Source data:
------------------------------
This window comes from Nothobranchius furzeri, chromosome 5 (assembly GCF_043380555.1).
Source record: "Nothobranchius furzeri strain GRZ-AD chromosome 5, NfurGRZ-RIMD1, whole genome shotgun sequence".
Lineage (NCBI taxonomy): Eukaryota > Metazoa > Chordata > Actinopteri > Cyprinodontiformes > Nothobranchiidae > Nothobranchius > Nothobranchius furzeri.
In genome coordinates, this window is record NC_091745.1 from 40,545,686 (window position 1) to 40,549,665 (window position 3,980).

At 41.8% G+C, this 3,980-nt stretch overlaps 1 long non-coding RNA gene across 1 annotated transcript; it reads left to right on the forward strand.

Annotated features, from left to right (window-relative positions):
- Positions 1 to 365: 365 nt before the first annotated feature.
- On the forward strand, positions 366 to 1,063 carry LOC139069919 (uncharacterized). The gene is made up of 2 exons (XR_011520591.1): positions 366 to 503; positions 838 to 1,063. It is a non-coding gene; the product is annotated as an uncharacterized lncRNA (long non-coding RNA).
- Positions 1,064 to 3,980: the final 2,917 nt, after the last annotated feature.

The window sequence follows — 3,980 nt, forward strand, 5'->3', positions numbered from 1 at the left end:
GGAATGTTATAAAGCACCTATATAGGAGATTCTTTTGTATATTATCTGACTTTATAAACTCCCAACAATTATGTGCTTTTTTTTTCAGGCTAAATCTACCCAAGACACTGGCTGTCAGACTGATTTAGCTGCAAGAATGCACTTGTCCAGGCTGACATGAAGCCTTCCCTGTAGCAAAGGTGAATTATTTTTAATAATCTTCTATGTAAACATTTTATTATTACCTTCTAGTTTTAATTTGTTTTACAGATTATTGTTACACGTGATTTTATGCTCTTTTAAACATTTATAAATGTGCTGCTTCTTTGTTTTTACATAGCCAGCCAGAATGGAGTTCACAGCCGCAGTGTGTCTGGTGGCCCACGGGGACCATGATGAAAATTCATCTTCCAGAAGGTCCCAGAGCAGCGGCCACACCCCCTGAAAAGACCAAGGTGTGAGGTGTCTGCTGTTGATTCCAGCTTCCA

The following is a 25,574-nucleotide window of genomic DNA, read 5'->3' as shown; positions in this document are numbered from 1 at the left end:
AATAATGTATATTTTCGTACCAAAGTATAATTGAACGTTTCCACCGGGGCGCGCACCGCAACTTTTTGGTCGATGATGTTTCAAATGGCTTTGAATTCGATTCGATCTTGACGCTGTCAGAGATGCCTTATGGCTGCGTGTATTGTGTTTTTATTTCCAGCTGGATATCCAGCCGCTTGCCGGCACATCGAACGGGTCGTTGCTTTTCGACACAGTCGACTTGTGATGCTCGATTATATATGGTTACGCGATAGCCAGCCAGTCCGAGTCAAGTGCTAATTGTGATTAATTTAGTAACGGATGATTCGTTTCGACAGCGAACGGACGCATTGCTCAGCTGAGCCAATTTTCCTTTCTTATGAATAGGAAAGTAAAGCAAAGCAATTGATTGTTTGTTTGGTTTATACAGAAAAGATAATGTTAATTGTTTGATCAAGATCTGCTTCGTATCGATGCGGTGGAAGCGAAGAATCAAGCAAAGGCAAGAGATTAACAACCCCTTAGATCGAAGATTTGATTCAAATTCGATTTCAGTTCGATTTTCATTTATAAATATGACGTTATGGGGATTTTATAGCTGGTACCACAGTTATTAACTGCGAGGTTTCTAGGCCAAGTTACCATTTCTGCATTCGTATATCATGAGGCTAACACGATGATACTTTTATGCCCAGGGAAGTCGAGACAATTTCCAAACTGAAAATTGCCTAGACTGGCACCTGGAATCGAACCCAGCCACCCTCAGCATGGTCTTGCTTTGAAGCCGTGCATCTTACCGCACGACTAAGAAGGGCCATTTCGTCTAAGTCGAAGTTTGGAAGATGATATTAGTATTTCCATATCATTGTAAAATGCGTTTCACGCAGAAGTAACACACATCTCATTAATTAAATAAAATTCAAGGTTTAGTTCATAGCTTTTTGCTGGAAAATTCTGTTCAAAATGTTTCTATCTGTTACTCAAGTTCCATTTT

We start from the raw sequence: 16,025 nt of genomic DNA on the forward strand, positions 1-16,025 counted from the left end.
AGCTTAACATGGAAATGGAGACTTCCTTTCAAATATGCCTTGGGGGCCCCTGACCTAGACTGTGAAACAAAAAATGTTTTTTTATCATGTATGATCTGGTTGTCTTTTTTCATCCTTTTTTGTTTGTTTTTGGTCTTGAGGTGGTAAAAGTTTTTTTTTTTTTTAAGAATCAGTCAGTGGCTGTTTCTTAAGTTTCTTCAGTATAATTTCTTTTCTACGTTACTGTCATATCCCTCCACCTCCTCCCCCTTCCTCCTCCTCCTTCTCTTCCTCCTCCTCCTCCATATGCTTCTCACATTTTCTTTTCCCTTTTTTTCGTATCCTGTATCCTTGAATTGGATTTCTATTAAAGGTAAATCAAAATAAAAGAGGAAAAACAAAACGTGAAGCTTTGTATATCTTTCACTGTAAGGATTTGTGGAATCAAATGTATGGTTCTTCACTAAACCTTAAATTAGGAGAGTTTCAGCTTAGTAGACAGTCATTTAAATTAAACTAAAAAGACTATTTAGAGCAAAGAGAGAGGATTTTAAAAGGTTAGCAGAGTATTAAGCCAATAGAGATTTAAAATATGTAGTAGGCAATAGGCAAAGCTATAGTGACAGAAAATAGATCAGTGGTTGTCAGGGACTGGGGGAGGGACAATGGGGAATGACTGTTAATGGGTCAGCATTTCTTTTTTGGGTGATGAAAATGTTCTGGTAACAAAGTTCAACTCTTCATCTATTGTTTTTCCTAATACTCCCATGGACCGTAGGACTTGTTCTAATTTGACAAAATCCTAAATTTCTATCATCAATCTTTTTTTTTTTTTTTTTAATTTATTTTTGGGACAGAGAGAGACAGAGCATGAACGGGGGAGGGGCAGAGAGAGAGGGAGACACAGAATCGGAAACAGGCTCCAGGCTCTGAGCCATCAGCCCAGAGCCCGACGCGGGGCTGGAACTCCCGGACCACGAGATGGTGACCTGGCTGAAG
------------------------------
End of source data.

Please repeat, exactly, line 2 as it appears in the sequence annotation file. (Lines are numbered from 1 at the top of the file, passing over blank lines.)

Source record: "Nothobranchius furzeri strain GRZ-AD chromosome 5, NfurGRZ-RIMD1, whole genome shotgun sequence".